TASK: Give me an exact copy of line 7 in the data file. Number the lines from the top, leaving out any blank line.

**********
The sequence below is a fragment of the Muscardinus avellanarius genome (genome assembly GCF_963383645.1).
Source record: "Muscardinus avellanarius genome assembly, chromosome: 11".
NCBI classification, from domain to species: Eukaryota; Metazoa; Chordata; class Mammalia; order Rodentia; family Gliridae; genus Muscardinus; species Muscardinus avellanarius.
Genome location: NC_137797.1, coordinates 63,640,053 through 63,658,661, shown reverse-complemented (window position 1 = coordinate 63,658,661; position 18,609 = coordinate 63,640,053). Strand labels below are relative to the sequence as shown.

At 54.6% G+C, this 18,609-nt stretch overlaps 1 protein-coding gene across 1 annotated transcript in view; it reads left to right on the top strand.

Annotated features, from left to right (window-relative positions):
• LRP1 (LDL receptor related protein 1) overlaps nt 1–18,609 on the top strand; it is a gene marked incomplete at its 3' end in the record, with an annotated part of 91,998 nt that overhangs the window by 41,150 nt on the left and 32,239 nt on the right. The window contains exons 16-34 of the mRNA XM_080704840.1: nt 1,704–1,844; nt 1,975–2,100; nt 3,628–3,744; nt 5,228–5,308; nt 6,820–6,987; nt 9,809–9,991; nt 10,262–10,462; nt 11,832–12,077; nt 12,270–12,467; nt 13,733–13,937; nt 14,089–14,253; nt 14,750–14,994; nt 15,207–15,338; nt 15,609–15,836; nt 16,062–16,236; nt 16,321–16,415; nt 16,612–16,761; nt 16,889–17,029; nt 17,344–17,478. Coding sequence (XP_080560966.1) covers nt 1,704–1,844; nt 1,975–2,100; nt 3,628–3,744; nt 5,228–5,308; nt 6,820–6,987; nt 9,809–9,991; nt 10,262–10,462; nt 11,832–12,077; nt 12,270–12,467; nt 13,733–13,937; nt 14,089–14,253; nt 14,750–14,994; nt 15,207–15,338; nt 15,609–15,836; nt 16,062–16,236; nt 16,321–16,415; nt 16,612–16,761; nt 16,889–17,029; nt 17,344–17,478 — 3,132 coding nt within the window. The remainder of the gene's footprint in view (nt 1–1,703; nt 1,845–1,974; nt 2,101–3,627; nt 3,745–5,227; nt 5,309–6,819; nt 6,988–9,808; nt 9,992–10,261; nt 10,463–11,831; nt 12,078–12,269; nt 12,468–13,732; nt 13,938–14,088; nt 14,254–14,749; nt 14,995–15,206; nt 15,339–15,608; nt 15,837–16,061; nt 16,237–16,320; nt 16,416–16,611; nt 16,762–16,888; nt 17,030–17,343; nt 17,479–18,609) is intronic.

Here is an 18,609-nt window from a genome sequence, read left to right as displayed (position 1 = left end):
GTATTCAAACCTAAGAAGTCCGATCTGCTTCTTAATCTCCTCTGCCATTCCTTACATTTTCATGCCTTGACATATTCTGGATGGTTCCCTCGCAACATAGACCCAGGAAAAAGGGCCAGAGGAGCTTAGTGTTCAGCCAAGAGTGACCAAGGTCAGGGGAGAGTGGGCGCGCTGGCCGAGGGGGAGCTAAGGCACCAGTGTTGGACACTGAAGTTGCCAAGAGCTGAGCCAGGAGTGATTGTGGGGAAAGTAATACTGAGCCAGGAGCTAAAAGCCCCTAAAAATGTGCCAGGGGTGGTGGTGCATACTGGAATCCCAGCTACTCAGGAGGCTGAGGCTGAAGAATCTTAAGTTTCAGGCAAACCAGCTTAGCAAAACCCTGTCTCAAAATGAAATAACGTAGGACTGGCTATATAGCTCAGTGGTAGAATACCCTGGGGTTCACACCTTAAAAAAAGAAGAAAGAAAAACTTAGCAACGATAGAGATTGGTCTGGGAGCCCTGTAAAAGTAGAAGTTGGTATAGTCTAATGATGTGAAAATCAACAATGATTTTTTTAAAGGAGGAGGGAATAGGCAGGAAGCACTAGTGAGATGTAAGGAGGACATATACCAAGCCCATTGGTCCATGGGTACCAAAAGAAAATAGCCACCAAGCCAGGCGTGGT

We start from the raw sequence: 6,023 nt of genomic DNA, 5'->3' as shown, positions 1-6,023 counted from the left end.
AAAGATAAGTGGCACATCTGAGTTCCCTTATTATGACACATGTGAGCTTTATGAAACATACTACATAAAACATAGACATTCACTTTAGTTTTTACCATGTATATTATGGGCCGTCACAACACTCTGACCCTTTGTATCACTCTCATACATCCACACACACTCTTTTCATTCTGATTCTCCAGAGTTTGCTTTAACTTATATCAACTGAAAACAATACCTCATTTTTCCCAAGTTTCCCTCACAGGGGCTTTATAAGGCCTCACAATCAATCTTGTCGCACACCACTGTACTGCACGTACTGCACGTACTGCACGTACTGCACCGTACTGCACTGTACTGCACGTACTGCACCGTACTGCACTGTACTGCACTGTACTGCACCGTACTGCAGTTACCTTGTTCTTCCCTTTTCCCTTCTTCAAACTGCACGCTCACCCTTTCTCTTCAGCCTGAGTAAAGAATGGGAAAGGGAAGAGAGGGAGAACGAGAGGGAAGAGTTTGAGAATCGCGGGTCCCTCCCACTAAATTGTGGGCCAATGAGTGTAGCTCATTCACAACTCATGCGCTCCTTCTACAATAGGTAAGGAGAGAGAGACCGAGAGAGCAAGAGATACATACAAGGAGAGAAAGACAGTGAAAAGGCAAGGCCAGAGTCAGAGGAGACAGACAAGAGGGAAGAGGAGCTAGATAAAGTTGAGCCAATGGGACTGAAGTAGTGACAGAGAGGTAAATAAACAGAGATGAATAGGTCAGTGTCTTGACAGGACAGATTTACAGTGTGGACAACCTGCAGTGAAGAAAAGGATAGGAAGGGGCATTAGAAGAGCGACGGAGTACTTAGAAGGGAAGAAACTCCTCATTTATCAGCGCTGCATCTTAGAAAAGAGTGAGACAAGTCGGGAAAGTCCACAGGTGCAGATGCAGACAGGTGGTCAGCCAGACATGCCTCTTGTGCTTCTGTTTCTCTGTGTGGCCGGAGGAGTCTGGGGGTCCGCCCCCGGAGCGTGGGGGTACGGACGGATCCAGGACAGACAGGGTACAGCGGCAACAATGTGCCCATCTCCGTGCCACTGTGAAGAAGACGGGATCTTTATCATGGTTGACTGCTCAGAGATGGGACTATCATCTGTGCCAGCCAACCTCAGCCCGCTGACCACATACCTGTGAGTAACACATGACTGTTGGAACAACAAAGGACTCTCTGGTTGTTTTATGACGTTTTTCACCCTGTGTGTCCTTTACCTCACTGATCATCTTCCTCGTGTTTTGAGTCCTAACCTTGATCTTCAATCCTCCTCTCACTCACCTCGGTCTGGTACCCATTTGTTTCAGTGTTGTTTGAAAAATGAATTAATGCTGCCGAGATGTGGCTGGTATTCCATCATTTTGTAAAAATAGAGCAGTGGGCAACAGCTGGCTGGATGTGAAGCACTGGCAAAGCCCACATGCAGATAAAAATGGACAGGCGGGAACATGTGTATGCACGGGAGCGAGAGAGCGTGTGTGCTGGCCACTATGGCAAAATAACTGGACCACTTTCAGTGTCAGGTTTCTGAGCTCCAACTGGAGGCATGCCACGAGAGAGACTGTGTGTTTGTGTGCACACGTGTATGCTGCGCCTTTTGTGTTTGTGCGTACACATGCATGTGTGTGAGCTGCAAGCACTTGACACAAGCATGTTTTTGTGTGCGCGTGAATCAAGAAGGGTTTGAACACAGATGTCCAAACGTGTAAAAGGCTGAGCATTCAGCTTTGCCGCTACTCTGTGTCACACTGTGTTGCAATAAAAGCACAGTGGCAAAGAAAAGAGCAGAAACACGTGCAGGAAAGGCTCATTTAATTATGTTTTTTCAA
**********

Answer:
• LRP1 (LDL receptor related protein 1) overlaps nt 1–18,609 on the top strand; it is a gene marked incomplete at its 3' end in the record, with an annotated part of 91,998 nt that overhangs the window by 41,150 nt on the left and 32,239 nt on the right. The window contains exons 16-34 of the mRNA XM_080704840.1: nt 1,704–1,844; nt 1,975–2,100; nt 3,628–3,744; nt 5,228–5,308; nt 6,820–6,987; nt 9,809–9,991; nt 10,262–10,462; nt 11,832–12,077; nt 12,270–12,467; nt 13,733–13,937; nt 14,089–14,253; nt 14,750–14,994; nt 15,207–15,338; nt 15,609–15,836; nt 16,062–16,236; nt 16,321–16,415; nt 16,612–16,761; nt 16,889–17,029; nt 17,344–17,478. Coding sequence (XP_080560966.1) covers nt 1,704–1,844; nt 1,975–2,100; nt 3,628–3,744; nt 5,228–5,308; nt 6,820–6,987; nt 9,809–9,991; nt 10,262–10,462; nt 11,832–12,077; nt 12,270–12,467; nt 13,733–13,937; nt 14,089–14,253; nt 14,750–14,994; nt 15,207–15,338; nt 15,609–15,836; nt 16,062–16,236; nt 16,321–16,415; nt 16,612–16,761; nt 16,889–17,029; nt 17,344–17,478 — 3,132 coding nt within the window. The remainder of the gene's footprint in view (nt 1–1,703; nt 1,845–1,974; nt 2,101–3,627; nt 3,745–5,227; nt 5,309–6,819; nt 6,988–9,808; nt 9,992–10,261; nt 10,463–11,831; nt 12,078–12,269; nt 12,468–13,732; nt 13,938–14,088; nt 14,254–14,749; nt 14,995–15,206; nt 15,339–15,608; nt 15,837–16,061; nt 16,237–16,320; nt 16,416–16,611; nt 16,762–16,888; nt 17,030–17,343; nt 17,479–18,609) is intronic.